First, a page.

Aidan reached over and swiped his finger across Mitch’s screen.

Mitch swore, nearly lost the phone out the window, and then turned to glare at Aidan. “You owe me a Candy Crush life.”

“Tell me more about Lily being back.”

“Oh, now you want to talk? You done pouting then?”

When Aidan just gave him the I-can-kick-your-ass gaze, Mitch grinned. “You know you were.”

“It’s all over Facebook,” one of the guys said from the back. “The news about Lily.”

“Aidan forgot his password,” Mitch said. “A year ago.”

Aidan ignored him, mostly because his brain was on overload. Lily. Back in town …

He’d long ago convinced himself that whatever he’d felt for her all those years ago had been just a stupid teenage boy thing.

Seemed he was going to get a chance to test out that theory, ready or not.

Chapter 2

Fake it ’til you make it, that had always been Lily Danville’s motto. And it’d always worked too.

Until the day it didn’t.

Which was how she found herself driving through the Colorado Rockies low on gas, money, and dignity.

She really hated when that happened.

But she could throw herself a pity party later. For now it was survival of the fittest—or in her case, not quite as fit as she used to be.

She planned to work on that.

It’d been a damn long time since she’d driven the narrow, curvy highway into Cedar Ridge, ten years to be exact. But she had it memorized, including the dangerous and terrifying S-curve near the top of the pass.

Hundreds of feet of sheer face rock shooting straight up to the limitless blue sky on her left and a stomach-tightening drop-off on her right with nothing but a tiny rail between her and certain death.

Once upon a time, Lily had known every inch of these rugged, isolated peaks, including the most infamous of all of them—Dead Man’s Cliff. Hell, she’d once hiked up the back side of the dangerous peak and then free-climbed down the face with no more gear than her own wits, which, granted, in her teenage years wasn’t saying much.

Luckily, she’d grown up enough to recognize danger. There would be no free-form rock climbing in her near future. Hiking, most definitely. Risking her life? No, thank you.

As she made it over the last summit before coming into town, Lily rolled down her window and sucked in the mountain breeze. Yep, June in the Rockies still smelled like cedar and pine and air so fresh it hurt.

Or maybe the pain came from being back for the first time in a decade. Her gut twisted at the thought and all the implications that came with it. Telling herself that it was hunger and most definitely not grief, she drove into the town proper. There were ten thousand residents scattered across a county that easily had far more wild animals than people. This didn’t include the influx of crazy that went on during ski and board season. During those times, Cedar Ridge’s population could triple in size. Most of the tourists spent their time up on the slopes, though, a five-minute drive and two thousand more vertical feet above town.

Lily had no intention of going any farther up the mountain. At all.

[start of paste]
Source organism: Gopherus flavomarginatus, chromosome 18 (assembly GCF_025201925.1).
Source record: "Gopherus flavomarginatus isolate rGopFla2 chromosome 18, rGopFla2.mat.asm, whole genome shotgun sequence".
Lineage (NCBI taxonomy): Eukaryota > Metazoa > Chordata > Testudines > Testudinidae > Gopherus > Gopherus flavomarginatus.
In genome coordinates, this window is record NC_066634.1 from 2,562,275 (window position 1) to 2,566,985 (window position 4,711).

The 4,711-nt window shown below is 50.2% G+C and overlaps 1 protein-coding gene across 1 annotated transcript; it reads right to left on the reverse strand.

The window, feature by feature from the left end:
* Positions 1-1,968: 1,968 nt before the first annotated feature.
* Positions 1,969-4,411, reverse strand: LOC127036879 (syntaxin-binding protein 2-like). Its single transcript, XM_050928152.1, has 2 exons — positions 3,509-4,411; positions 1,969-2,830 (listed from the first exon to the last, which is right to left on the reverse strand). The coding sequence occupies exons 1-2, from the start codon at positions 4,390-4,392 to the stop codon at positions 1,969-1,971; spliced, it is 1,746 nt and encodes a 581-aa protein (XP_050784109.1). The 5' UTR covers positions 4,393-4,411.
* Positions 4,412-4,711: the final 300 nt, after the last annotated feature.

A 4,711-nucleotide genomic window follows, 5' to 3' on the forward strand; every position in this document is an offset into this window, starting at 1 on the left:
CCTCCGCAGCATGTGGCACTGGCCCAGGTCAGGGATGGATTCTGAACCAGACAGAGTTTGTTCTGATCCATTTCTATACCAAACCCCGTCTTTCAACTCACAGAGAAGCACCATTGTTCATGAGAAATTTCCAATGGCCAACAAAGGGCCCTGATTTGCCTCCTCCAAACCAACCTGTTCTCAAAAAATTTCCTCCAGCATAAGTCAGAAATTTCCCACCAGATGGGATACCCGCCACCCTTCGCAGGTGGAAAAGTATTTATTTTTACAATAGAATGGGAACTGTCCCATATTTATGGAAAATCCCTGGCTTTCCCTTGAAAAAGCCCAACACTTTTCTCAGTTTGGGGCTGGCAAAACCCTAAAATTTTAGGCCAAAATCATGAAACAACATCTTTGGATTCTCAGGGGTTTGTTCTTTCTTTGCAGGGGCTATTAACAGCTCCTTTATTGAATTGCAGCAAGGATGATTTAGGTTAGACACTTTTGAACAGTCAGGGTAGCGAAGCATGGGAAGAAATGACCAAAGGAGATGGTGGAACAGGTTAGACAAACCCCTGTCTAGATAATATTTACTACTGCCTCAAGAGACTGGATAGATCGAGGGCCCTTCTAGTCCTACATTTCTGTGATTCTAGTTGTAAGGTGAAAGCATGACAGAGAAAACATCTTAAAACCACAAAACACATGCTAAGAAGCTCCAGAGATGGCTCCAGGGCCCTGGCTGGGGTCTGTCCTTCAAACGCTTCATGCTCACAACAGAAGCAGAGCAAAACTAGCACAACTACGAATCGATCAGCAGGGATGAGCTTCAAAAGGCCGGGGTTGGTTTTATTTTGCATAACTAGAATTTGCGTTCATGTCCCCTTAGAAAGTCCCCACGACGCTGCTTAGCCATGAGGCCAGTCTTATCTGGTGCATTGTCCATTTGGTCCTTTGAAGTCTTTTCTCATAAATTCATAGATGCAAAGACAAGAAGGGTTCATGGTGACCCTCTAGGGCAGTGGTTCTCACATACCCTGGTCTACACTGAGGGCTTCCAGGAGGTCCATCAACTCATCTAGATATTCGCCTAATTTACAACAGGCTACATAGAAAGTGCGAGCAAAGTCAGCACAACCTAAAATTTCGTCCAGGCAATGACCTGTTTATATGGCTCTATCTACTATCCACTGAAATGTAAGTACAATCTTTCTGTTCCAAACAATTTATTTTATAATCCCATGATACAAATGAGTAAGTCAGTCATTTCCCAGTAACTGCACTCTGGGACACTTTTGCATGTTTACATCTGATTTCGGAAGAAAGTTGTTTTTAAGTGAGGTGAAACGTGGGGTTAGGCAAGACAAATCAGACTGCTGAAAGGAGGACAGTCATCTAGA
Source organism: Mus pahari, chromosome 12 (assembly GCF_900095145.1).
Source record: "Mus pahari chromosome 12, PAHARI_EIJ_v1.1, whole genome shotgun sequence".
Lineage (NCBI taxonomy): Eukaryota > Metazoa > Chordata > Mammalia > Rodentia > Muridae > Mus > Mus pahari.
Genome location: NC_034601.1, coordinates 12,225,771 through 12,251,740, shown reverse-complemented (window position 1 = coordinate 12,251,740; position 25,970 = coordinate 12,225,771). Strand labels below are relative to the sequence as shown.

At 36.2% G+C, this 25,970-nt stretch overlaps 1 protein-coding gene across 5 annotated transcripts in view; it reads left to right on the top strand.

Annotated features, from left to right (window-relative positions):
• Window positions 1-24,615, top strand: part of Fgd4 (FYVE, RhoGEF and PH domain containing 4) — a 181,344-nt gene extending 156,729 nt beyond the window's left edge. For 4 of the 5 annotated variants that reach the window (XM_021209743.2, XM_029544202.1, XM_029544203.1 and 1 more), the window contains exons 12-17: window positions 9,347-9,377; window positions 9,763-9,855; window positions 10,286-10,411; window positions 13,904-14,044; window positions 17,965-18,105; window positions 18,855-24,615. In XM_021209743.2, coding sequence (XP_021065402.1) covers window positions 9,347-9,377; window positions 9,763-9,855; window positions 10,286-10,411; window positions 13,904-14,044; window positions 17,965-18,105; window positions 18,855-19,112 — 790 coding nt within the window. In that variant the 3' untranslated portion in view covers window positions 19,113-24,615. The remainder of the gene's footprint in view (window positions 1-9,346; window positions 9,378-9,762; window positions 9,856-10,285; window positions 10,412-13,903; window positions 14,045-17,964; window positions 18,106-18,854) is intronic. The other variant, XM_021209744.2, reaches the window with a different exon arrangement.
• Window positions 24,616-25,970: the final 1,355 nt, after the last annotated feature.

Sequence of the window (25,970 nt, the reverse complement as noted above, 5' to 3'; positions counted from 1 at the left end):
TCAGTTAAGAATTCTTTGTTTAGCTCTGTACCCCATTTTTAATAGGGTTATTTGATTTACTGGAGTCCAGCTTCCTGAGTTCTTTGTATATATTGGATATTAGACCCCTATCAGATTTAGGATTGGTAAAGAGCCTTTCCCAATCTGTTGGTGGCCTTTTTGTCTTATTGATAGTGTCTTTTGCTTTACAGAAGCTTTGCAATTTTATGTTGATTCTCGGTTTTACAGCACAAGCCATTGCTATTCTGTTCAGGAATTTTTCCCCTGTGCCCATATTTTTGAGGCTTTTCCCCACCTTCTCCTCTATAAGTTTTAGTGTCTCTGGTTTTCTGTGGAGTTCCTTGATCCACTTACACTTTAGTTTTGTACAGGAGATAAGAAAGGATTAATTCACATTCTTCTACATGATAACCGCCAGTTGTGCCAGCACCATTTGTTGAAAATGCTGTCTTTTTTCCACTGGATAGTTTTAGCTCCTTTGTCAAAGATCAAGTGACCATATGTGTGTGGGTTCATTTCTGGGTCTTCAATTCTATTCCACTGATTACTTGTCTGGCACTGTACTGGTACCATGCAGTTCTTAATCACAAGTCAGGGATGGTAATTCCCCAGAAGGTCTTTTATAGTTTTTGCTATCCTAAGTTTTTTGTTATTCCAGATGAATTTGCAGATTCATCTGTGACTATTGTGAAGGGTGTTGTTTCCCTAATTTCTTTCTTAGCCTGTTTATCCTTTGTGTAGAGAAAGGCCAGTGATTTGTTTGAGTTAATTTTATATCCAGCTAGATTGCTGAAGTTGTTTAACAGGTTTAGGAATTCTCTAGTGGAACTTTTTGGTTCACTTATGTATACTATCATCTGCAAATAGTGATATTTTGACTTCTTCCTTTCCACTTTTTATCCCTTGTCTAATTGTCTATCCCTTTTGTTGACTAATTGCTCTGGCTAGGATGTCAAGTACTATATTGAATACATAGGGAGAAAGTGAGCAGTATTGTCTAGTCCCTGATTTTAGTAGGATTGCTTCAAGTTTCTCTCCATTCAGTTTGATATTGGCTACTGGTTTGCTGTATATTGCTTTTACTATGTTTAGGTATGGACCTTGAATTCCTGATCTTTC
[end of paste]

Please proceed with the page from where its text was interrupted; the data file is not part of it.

Instead, she pulled into the first of the three gas stations in town and took a glance at herself in her rearview mirror.

Ack. Her hair had started off decent only because she’d flat-ironed all the natural frizz out, but somewhere between California and Colorado she’d gotten hot and had twisted the unruly mess up on top of her head, holding it there with the stylus stick from her tablet. Strands had escaped and rebelled back to their natural habitat of Frizz City.

Hmm. Not exactly runway-ready after two days on the road. But really, who cared? Probably no one would even remember her.

Buoyed by the thought, she stroked a hand down her clothes to smooth out the travel wrinkles. She wore a sundress and cute blazer out of habit, because that’s how they’d done it at the San Diego beauty salon where she’d worked until The Incident. They’d dressed nice to match their upscale clientele, a uniform of sorts.

And now being dressed nice was also her superhero cape. She figured if she looked well put together on the outside, people would assume the inside matched …

For the record, it didn’t.

Stretching after the long drive, she looked down at herself. Crap. She rubbed at the four suspicious stains on her blazer that might or might not be fingerprints directly related to an earlier Cheetos mishap. Note to self—give up Cheetos or buy some wet wipes to keep on her. She shed the blazer and eyed the sundress. Damn. There were two more Cheetos finger spots on a thigh. She licked her thumb and tried to rub them out, but this only made it worse. Apparently some things, like Cheetos finger stains and the searing pain of grief, couldn’t be fixed.

She was shedding her hard-earned urbanness moment by moment, transforming back to the rumpled, come-what-may, adventurous but oblivious mountain girl. She started to get out of the car, but stopped when her cell phone buzzed an incoming call from Jonathan, her childhood best friend.

“You here yet?” he asked.

Physically, yes. Mentally … well, she was working on that. “Sort of,” she said.

“What does that mean?” He paused at her silence. “You know you can do this, right? That you’re one of those rare people who can do whatever they need to?” he asked.

True, she’d learned this very skill at an early age, the hard way. But what she needed felt overwhelming and daunting—something that would get her out of the rut that was her life. “I might have come up against my limits this time,” she admitted in the understatement of the day. Hell, understatement of the year.

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